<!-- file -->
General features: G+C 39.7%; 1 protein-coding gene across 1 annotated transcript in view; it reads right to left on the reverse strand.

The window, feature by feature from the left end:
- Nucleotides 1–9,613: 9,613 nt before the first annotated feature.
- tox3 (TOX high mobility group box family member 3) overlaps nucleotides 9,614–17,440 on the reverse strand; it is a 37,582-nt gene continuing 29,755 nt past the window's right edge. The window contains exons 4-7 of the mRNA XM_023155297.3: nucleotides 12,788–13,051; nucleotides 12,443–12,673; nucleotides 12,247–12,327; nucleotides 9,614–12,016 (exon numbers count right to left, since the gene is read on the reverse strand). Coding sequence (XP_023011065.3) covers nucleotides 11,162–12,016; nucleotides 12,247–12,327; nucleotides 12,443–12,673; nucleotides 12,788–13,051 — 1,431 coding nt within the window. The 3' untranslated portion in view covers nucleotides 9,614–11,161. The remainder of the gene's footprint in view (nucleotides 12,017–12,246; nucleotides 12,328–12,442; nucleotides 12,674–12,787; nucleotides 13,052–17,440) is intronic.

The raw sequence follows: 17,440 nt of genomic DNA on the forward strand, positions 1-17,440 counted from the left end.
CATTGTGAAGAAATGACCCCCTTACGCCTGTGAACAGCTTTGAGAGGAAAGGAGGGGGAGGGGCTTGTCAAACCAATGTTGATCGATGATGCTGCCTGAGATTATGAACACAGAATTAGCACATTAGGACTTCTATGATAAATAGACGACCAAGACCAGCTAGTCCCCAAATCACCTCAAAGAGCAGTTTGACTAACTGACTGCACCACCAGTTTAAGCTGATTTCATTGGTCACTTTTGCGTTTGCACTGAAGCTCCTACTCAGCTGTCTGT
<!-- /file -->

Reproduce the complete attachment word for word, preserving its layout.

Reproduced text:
General features: G+C 39.7%; 1 protein-coding gene across 1 annotated transcript in view; it reads right to left on the reverse strand.

The window, feature by feature from the left end:
- Nucleotides 1–9,613: 9,613 nt before the first annotated feature.
- tox3 (TOX high mobility group box family member 3) overlaps nucleotides 9,614–17,440 on the reverse strand; it is a 37,582-nt gene continuing 29,755 nt past the window's right edge. The window contains exons 4-7 of the mRNA XM_023155297.3: nucleotides 12,788–13,051; nucleotides 12,443–12,673; nucleotides 12,247–12,327; nucleotides 9,614–12,016 (exon numbers count right to left, since the gene is read on the reverse strand). Coding sequence (XP_023011065.3) covers nucleotides 11,162–12,016; nucleotides 12,247–12,327; nucleotides 12,443–12,673; nucleotides 12,788–13,051 — 1,431 coding nt within the window. The 3' untranslated portion in view covers nucleotides 9,614–11,161. The remainder of the gene's footprint in view (nucleotides 12,017–12,246; nucleotides 12,328–12,442; nucleotides 12,674–12,787; nucleotides 13,052–17,440) is intronic.

The raw sequence follows: 17,440 nt of genomic DNA on the forward strand, positions 1-17,440 counted from the left end.
CATTGTGAAGAAATGACCCCCTTACGCCTGTGAACAGCTTTGAGAGGAAAGGAGGGGGAGGGGCTTGTCAAACCAATGTTGATCGATGATGCTGCCTGAGATTATGAACACAGAATTAGCACATTAGGACTTCTATGATAAATAGACGACCAAGACCAGCTAGTCCCCAAATCACCTCAAAGAGCAGTTTGACTAACTGACTGCACCACCAGTTTAAGCTGATTTCATTGGTCACTTTTGCGTTTGCACTGAAGCTCCTACTCAGCTGTCTGT